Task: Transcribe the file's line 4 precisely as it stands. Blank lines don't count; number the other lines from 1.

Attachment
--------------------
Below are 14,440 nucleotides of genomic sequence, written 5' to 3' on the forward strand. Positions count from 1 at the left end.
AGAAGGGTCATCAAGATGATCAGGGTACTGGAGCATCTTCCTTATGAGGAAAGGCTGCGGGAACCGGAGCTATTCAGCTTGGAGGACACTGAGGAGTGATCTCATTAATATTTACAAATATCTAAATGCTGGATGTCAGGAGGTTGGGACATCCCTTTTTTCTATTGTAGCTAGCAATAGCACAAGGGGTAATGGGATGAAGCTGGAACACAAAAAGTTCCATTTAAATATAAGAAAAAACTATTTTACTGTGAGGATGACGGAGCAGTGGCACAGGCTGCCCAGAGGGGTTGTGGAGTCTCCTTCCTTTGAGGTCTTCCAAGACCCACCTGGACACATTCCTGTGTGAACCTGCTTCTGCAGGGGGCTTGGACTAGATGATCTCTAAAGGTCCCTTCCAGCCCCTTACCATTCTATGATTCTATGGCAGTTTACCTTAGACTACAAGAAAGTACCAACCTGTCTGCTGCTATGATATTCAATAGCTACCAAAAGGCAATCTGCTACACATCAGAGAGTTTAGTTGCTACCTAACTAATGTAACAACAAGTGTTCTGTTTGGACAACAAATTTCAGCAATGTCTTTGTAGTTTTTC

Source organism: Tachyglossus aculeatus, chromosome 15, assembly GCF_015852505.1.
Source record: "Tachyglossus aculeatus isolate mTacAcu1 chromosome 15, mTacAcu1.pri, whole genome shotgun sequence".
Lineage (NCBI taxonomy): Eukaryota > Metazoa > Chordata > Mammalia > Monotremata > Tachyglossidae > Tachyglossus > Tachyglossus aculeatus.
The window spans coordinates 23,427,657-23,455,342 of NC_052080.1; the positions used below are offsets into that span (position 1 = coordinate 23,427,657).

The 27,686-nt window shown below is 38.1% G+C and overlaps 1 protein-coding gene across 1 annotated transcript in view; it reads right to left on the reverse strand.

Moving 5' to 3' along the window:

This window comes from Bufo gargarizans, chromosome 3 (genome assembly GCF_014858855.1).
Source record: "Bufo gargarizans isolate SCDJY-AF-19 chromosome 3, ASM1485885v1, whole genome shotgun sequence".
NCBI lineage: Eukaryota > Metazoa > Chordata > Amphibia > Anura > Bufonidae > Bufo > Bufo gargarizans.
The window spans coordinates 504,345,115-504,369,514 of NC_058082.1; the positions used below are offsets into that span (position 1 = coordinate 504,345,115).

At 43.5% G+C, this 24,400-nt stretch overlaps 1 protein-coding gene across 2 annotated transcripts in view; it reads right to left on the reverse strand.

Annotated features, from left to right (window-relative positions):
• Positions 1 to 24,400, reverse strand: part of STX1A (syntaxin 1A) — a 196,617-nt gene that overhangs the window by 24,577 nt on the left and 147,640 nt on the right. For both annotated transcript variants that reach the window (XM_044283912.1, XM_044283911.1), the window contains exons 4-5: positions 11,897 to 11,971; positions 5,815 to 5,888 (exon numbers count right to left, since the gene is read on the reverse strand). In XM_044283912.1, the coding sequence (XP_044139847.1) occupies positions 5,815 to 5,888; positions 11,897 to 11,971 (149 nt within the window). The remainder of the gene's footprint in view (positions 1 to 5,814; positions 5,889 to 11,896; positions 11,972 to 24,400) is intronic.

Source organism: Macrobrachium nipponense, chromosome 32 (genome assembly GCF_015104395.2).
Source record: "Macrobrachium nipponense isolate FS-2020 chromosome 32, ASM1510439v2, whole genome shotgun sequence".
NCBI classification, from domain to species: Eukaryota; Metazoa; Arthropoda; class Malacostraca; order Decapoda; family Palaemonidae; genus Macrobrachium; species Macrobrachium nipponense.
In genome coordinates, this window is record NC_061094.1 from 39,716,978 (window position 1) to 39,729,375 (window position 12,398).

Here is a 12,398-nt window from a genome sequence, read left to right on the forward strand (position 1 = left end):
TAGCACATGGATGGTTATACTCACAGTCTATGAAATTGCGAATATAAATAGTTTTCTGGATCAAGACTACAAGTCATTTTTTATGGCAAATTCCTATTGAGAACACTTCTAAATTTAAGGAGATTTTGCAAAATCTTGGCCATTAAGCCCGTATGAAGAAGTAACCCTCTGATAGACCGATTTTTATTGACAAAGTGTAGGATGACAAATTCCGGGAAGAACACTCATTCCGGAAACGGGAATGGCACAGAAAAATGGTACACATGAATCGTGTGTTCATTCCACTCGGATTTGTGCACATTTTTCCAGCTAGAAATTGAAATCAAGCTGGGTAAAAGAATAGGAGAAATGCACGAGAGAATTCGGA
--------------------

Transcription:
Source record: "Tachyglossus aculeatus isolate mTacAcu1 chromosome 15, mTacAcu1.pri, whole genome shotgun sequence".